hushed murmurs. The bird songs, usually eclipsed by human chatter, seem
practically vociferous. Even when throbbing with tourist activity, no one would be
faulted for soaking it in. It is hundreds of years of French history after-all.
● To your right, you’ll see the grande dame of the butte, the Sacré-Cœur basilica.
It’s the perfect midway point of your promenade, grandiose and imposing, you
can’t miss it. There are other scenic spots in the opposite direction but
double-back for those after your visit to the summit of Paris, and the 2nd most
visited monument in the city. From its steps, you can cop a squat and see almost
all of Paris’ greatest hits (except oddly, the 1st most visited monument). In
normal times, you can buy trinkets, lose at rigged carnival games, even procure
beer from rogue vendors. These are not normal times but there are still a few of
us just hanging out, picnicking, and sticking out a tongue to snap a selfie.
● Leafy, terraced Parc Marcel-Bleustein-Blanchet stretches behind the basilica and
makes an idyllic stroll if the gate isn’t locked due to a pandemic. The view is
amazing and the terraces allow you to gradually step down, and down, and down
to the neighborhood below. Fancy a little game of Pétanque? Bring your balls
and set up shop on one of the courts in the park or learn a little French and ask
to drop in on a game s’il vous plaît.
Did you remember how to get back to the village? Great. Head back, and past, the
center square to a gentle downslope. Traverse streets that were not designed to attract
visitors but have dome so for hundreds of years, taking in crumbly stone edifices,
Geranium-stuffed window boxes, walls crawling with thick, waxy ivy.
● The first corner brings you to the Galerie d’Art Ceramique, which will be pretty
obvious. There are colorful, whimsical pieces adorning the stone wall and there’s
even a ceramic covered handrail. You can purchase ceramic stuff if you’re into
that kind of thing. A bit farther along down the hill brings you to La Maison Rose,
a storied little cafe from the 1800s that almost needs no introduction (but just in
case, it is the little pink house on the corner at 2 Rue de l’Abreuvoir that serves
lunch, dinner, coffee, snacks and drinks.)
● Charm abounds in this part of the village. Lovely homes with verdant live walls,
fragrant Wisteria and pastel-y colors invite photo after photo. And smack-dab in
the middle of the block, voila, a vineyard right in the heart of the neighborhood.
Le Clos Montmartre itself is fenced-in and inaccessible but because it is on a hill,
can be easily seen. Roughly 1500 bottles are vinted each harvest, with over
two-dozen varietals growing within the relatively small space. The grapes are
picked in late summer and the wine sold for charity. Across the street from the
vineyard on Rue des Saules, is a ridiculously adorable cabaret worth a peek. Au
Lapin Agile is one of a few remaining very old buildings in the ‘hood. Yes, by
American standards, almost all of the structures here are old, but there are a few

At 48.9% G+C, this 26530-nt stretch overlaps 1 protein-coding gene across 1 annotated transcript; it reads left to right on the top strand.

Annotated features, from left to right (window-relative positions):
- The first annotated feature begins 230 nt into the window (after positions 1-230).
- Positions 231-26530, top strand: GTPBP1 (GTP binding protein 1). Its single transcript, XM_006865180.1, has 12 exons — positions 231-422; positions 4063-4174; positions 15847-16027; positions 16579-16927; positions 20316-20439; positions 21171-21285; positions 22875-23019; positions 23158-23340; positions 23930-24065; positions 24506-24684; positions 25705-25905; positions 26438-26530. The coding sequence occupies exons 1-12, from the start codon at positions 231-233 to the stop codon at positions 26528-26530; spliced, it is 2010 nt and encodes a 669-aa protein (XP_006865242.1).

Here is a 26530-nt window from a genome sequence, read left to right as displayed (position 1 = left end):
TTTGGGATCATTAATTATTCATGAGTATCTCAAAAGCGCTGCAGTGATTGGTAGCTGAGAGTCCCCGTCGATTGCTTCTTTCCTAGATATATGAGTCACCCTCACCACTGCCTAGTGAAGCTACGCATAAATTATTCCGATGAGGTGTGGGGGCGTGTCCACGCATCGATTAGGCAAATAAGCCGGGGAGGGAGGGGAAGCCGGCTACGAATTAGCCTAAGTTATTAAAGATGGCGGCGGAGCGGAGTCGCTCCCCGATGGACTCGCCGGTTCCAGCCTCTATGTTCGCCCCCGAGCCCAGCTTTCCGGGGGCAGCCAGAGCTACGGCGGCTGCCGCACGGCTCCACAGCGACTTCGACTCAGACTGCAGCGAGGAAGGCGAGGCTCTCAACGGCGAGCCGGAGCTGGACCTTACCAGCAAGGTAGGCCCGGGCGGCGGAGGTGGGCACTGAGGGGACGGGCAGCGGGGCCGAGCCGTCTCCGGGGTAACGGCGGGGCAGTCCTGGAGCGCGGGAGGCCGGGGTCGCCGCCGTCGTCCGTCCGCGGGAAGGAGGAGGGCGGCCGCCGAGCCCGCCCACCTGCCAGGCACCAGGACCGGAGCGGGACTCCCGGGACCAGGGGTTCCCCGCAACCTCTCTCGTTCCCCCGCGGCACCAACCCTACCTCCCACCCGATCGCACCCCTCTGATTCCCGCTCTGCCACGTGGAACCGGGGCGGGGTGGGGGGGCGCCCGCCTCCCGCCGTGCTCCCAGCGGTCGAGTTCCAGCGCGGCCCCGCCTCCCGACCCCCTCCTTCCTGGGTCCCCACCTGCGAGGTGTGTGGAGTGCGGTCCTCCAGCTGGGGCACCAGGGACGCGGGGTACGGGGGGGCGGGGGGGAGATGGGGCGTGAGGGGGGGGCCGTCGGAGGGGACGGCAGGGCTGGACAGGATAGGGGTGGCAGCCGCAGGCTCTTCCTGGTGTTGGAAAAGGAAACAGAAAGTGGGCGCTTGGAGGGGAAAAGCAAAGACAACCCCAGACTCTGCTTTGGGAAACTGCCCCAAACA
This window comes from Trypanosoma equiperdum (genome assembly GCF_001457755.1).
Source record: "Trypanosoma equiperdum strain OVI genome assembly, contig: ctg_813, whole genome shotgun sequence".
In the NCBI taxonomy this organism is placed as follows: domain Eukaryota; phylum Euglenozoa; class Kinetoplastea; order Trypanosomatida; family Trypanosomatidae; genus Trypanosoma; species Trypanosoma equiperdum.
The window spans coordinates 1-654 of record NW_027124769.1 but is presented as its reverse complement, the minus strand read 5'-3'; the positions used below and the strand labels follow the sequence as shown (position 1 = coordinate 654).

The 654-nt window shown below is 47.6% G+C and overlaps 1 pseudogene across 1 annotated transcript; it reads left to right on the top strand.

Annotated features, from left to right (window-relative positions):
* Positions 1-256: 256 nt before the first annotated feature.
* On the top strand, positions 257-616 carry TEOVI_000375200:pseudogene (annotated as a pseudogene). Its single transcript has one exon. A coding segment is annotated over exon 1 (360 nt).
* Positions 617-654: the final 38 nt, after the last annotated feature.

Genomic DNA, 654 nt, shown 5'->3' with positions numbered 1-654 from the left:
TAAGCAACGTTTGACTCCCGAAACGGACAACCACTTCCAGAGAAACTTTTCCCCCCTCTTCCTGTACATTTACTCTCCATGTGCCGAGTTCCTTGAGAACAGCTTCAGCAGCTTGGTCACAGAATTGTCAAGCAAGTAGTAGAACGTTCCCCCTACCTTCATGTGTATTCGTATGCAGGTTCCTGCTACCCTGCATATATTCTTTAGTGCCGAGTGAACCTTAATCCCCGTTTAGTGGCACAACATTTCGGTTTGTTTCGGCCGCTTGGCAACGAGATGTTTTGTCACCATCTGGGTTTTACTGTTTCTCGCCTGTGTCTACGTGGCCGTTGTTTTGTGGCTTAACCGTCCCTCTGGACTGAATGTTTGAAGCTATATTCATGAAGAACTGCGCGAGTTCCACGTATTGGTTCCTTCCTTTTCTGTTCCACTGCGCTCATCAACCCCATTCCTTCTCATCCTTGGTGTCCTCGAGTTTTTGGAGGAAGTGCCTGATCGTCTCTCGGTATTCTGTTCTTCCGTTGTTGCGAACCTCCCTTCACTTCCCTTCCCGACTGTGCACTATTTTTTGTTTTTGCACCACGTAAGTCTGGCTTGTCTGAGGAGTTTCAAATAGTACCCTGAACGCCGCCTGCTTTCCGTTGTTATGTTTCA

that are old even by Parisian standards. If you want to enjoy a show, it’s probably
pretty dang fun though the marketing materials posted outside look to be from
the late 70s (1970s that is).
● Speaking of the 70s, I consider myself quite a disco lover. I can accurately
lip-sync any one of a number of disco diva B-sides from 1978 through 1982. I
have, and regularly wear, a collection of vintage platform shoes, stilettos and
sequined halter tops. A pair of hotpants hangs in my closet. All of that being said,
I must admit that I was relatively unenlightened about Dalida. She is a minor
deity here in Montmartre. She resided here until her tragic, and orchestrated,
death in 1987. You can visit a bronze bust of her likeness, a statue of her at her
tomb in the Cimetière de Montmartre and stand outside the walls of her former
residence. There is an alleyway that leads up to its backside and you can find
messages, graffiti, art and effigies dedicated to her.
● If you’re into slightly oddball art, there are quite a few gallerie l’ateliers in the
area, and specifically on Rue Lepic, across from Le Moulin de la Galette.
Dali-esque scenes and painted faces composed of flora and fauna in one shop
and quirky paintings of cats being presided over in real-life by a curled-up sleepy
fat black cat that doesn’t particularly care whether or not you buy something.
● You’ve covered a pretty small area, though it may not seem like it. You’re not far
from where we started. If you’re in the mood to suck down on some iced oysters
and sink your teeth into a few succulent, sweet, pink crevettes, enjoy a mini
Plateaux de Fruits de Mer a emporter (to-go) at Pépone Poissoniere at 65 Rue
des Abbesses.
● If you’re looking to take a load off, duck into Boca Dos at 41 Rue Des Trois
Frères for great service (yes really!) well-made drinks, super tapas and if you’re
lucky, an open mic experience. Heck, tape some bottlecaps to your shoe soles
and try your hand at Flamenco. No one back home will be the wiser.
It’s all wishful thinking for the moment. Most of the places on this list are currently
closed but in le monde parfait, doors will be reopening toute suite to welcome eager
visitors, happy to stroll up, down and around one of the most character-packed,
charming, vertical neighborhoods in Paris. Just watch those knees.
Tracy Whipple began her life of adventure gator
wrestling and captaining airboats in the Florida
Everglades before heading to the SF Bay Area to live
the chef and somm life. Always looking around the
corner for the next “yes” opportunity, she’s now
enjoying nomad-status in Paris with her amazingly
patient French translator filmmaker boyfriend, feasting
on French culture, and a fair amount of cheese.